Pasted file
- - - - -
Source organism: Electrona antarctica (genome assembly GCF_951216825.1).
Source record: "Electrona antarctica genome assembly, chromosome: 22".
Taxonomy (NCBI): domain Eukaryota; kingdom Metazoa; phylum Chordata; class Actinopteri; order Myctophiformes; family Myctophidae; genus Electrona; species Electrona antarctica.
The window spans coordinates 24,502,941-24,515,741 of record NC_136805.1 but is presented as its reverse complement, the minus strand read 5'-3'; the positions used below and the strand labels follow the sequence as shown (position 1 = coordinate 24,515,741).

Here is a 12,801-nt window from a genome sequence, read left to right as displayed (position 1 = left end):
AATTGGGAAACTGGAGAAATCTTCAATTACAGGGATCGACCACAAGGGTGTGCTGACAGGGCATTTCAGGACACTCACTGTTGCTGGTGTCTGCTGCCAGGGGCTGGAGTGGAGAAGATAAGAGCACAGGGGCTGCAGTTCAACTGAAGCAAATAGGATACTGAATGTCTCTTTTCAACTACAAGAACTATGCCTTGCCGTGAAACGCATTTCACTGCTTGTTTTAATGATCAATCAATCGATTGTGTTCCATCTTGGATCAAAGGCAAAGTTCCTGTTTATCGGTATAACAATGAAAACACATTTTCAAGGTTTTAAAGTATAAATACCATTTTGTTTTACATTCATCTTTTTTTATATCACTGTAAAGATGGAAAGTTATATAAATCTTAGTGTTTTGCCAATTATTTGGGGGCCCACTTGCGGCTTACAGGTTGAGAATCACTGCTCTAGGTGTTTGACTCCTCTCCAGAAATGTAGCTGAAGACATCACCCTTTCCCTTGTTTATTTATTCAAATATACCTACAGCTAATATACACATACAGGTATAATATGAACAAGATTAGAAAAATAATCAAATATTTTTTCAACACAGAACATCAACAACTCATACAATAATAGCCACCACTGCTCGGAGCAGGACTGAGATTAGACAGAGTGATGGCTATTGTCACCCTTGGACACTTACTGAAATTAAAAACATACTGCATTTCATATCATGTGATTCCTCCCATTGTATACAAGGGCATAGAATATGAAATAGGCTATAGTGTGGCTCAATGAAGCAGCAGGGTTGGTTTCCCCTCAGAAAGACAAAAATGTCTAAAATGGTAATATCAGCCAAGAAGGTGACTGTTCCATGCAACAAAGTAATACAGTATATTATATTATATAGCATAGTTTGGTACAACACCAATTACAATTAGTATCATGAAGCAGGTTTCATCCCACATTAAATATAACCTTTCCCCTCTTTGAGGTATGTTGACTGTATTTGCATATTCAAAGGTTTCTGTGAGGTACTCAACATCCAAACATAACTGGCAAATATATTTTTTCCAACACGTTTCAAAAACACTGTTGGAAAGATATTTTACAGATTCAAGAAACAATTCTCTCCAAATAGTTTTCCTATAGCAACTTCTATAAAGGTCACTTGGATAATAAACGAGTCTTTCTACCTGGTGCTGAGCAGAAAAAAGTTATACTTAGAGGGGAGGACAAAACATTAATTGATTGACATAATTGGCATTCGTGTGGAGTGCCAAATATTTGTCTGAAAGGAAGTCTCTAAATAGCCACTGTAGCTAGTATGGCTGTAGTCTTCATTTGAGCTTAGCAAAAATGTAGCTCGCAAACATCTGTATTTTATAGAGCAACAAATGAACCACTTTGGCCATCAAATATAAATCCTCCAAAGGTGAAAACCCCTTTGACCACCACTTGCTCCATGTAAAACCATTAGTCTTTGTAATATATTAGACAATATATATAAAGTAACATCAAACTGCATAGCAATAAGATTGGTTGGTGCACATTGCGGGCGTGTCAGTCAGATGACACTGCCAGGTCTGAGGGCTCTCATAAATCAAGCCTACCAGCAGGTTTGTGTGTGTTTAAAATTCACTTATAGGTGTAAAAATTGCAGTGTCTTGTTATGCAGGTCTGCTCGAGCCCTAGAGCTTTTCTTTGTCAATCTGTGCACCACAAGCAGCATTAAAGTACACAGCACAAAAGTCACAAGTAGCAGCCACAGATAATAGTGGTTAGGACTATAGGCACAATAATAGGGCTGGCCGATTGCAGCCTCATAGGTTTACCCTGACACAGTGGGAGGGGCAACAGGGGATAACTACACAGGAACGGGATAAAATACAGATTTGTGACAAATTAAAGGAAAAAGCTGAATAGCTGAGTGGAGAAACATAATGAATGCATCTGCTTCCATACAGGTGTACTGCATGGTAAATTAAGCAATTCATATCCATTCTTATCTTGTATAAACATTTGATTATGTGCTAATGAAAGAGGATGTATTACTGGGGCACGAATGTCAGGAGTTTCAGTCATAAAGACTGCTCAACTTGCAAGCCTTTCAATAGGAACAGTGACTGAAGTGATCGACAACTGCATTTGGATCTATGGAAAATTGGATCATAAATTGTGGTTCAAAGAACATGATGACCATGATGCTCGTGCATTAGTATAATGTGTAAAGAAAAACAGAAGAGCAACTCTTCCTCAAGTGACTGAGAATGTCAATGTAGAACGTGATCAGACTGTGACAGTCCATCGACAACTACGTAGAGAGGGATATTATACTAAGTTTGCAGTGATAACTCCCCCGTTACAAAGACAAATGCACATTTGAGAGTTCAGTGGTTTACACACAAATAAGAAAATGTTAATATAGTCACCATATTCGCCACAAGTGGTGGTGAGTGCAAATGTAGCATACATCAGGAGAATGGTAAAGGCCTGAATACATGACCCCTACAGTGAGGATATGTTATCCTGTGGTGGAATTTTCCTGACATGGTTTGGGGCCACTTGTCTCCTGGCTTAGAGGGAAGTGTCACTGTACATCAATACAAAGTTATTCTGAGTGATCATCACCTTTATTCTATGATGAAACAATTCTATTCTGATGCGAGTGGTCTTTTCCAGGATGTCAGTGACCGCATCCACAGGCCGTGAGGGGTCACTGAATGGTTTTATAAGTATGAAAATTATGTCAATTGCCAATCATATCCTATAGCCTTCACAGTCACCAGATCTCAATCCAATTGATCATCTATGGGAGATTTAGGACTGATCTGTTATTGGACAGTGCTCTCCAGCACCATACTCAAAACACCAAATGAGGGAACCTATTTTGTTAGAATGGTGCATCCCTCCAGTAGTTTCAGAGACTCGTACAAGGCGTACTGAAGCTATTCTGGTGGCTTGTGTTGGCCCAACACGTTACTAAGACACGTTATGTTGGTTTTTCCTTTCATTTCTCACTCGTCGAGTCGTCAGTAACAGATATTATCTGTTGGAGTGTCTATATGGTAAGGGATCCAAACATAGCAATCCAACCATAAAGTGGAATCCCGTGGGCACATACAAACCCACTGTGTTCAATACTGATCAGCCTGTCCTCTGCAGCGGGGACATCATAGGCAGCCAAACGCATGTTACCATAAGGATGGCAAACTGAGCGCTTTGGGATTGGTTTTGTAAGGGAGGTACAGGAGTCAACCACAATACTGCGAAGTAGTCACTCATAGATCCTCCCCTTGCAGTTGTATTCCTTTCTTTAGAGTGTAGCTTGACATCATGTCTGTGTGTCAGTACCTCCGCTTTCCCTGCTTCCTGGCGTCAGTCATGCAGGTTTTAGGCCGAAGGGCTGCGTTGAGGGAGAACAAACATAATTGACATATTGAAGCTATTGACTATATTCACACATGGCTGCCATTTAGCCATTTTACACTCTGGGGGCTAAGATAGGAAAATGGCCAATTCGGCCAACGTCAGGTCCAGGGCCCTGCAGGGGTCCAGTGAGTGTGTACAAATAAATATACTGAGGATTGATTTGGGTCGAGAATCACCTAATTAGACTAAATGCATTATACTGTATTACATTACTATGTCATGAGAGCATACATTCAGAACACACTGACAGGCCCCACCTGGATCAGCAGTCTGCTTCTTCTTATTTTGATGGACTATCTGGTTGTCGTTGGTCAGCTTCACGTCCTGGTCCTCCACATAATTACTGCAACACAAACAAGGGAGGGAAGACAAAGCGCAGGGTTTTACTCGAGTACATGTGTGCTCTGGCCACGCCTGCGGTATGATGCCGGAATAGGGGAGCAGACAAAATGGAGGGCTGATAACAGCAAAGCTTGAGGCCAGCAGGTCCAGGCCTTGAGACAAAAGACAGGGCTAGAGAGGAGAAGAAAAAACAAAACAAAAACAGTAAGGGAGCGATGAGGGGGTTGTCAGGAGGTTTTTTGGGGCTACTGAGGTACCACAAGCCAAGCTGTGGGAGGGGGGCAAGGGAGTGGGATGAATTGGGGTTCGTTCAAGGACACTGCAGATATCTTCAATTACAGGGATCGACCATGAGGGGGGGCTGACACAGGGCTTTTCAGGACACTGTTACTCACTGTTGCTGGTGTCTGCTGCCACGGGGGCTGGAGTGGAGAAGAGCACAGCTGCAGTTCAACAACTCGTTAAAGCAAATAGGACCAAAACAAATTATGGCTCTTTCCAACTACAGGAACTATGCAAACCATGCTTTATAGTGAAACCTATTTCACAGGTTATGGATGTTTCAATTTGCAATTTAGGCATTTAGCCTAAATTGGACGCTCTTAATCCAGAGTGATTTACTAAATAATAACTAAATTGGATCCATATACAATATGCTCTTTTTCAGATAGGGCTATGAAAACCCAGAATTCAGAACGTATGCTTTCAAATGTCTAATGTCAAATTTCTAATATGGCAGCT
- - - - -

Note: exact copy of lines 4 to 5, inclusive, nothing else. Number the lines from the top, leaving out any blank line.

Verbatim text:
The window spans coordinates 24,502,941-24,515,741 of record NC_136805.1 but is presented as its reverse complement, the minus strand read 5'-3'; the positions used below and the strand labels follow the sequence as shown (position 1 = coordinate 24,515,741).

Here is a 12,801-nt window from a genome sequence, read left to right as displayed (position 1 = left end):